fbpx

The Royals Are Continuing to Modernise By Showing Us Inside the Palace

Buckingham Palace

Buckingham Palace, Queen Elizabeth II’s official London residence, has served as the administrative headquarters of the British monarch since 1837 and for many royal fans, the closest they get to catch a glimpse inside the Palace is during the Queen’s Christmas message.

However, taking to their official Instagram @TheRoyalFamily, a rare sneak peek inside the Yellow Drawing Room has been released — showing the extensive renovations currently underway.

The video is a very modern move made by the Royal Family, who are now using social media to detail announcements (births, marriages, wedding anniversaries, birthdays) and movements of the family.

Since Prince Harry and Meghan Markle’s modern approach to Instagram, and even to a certain extent Prince William and Kate Middleton, we’ve seen a shift in how the royals utilise the platform to share information.

This recent video takes the public inside the palace, sharing the painstaking approach to restoring the historic nineteenth-century Chinese wallpaper, which originally came from King George IVs Brighton Pavilion, which lines the walls.

The wallpaper was discovered in storage by Queen Mary after the First World War and will be taken down piece-by-piece to “not only restore the rare, fragile wallpaper, but it will simultaneously protect it from incurring damage from nearby construction work as part of the Reservicing programme.”

“Once the works are complete, the restored wallpaper will return to its home in the Yellow Drawing Room,” a caption accompanying the video read.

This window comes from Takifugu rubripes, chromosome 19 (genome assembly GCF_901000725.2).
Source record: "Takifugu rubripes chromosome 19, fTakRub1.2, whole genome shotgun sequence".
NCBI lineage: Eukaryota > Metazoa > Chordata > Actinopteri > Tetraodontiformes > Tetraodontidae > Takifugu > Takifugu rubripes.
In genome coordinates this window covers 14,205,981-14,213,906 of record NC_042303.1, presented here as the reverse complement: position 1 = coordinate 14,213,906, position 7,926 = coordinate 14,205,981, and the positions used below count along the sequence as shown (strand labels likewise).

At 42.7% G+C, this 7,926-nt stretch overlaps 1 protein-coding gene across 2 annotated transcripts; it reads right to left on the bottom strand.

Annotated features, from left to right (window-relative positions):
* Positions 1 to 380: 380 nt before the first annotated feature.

Buckingham Palace
Instagram @TheRoyalFamily

The caption also detailed the fascinating history of the East Wing of Buckingham Palace which was designed by Edward Blore in the 1840s.

According to the video, the wing, including the Yellow Drawing Room, was built for Queen Victoria to provide more entertaining and living space for her expanding family.

“Blore’s design included the famous central balcony on the front façade of the Palace, which was incorporated at Prince Albert’s suggestion. Since then it has been used on many national occasions, including annually at Trooping the Colour.”

The renovation is “vital” in order to protect the palace from the risk of fire and flood, ensuring that “old wiring is brought in line with health and safety standards” with the work taking years to complete.

“The refurbishment will also improve visitor access and make the Palace more energy efficient,” the caption read.

Buckingham Palace
Instagram @TheRoyalFamily

The renovation is part of a £369 million ($715 million AUD) refurbishment — the palace’s biggest since before the Second World War.

A new lift will be installed next to the drawing-room to “improve accessibility in the wing” and electricals and pipes will be updated.

The cost of the renovations is being paid for by taxpayers via the Sovereign Grant.

READ NEXT: The Royals’ Approach to Social Media Is What Makes Them So Damn Relatable

WATCH: The full renovation video posted by TheRoyalFamily.

View this post on Instagram

🟡 Watch as historic nineteenth-century wallpaper from the Yellow Drawing Room is carefully taken away for conservation. Not only will this work restore the rare, fragile wallpaper, but it will simultaneously protect it from incurring damage from nearby construction work as part of the Reservicing programme. Once the works are complete, the restored wallpaper will return to its home in the Yellow Drawing Room. The Reservicing programme is vital in order to mitigate the risk of fire and flood and will ensure that old wiring is brought in line with current health and safety standards. The refurbishment will also improve visitor access and make the Palace more energy efficient. Designed by Edward Blore in the 1840s, the East Wing of Buckingham Palace was built for Queen Victoria to provide more entertaining and living space for her expanding family. Blore’s design included the famous central balcony on the front façade of the Palace, which was incorporated at Prince Albert’s suggestion. Since then it has been used on many national occasions, including annually at Trooping the Colour.

A post shared by The Royal Family (@theroyalfamily) on

Read more stories from TheLatch— and follow us on Facebook.